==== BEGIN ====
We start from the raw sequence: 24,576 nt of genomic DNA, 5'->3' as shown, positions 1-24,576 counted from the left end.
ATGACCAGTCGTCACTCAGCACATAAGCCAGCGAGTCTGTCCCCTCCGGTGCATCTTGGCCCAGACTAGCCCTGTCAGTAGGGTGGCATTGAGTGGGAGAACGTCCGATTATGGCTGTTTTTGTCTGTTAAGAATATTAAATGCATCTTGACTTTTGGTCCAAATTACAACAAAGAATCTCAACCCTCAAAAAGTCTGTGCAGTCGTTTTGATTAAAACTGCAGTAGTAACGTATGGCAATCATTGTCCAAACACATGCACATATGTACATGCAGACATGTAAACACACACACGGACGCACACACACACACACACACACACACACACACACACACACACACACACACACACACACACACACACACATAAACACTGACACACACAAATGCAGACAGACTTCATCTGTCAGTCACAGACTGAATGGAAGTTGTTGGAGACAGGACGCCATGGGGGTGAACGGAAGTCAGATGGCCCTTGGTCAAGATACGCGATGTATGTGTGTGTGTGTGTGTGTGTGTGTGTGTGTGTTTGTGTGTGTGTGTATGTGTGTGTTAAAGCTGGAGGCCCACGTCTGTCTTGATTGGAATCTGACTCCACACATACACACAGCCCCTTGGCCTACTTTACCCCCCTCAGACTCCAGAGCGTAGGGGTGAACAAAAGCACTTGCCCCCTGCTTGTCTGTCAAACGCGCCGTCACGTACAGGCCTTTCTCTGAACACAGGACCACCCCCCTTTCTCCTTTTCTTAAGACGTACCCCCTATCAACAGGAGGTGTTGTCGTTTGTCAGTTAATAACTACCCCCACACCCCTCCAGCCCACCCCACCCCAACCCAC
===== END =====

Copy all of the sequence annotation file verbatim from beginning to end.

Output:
We start from the raw sequence: 24,576 nt of genomic DNA, 5'->3' as shown, positions 1-24,576 counted from the left end.
ATGACCAGTCGTCACTCAGCACATAAGCCAGCGAGTCTGTCCCCTCCGGTGCATCTTGGCCCAGACTAGCCCTGTCAGTAGGGTGGCATTGAGTGGGAGAACGTCCGATTATGGCTGTTTTTGTCTGTTAAGAATATTAAATGCATCTTGACTTTTGGTCCAAATTACAACAAAGAATCTCAACCCTCAAAAAGTCTGTGCAGTCGTTTTGATTAAAACTGCAGTAGTAACGTATGGCAATCATTGTCCAAACACATGCACATATGTACATGCAGACATGTAAACACACACACGGACGCACACACACACACACACACACACACACACACACACACACACACACACACACACACACACACACACACATAAACACTGACACACACAAATGCAGACAGACTTCATCTGTCAGTCACAGACTGAATGGAAGTTGTTGGAGACAGGACGCCATGGGGGTGAACGGAAGTCAGATGGCCCTTGGTCAAGATACGCGATGTATGTGTGTGTGTGTGTGTGTGTGTGTGTGTGTGTTTGTGTGTGTGTGTATGTGTGTGTTAAAGCTGGAGGCCCACGTCTGTCTTGATTGGAATCTGACTCCACACATACACACAGCCCCTTGGCCTACTTTACCCCCCTCAGACTCCAGAGCGTAGGGGTGAACAAAAGCACTTGCCCCCTGCTTGTCTGTCAAACGCGCCGTCACGTACAGGCCTTTCTCTGAACACAGGACCACCCCCCTTTCTCCTTTTCTTAAGACGTACCCCCTATCAACAGGAGGTGTTGTCGTTTGTCAGTTAATAACTACCCCCACACCCCTCCAGCCCACCCCACCCCAACCCAC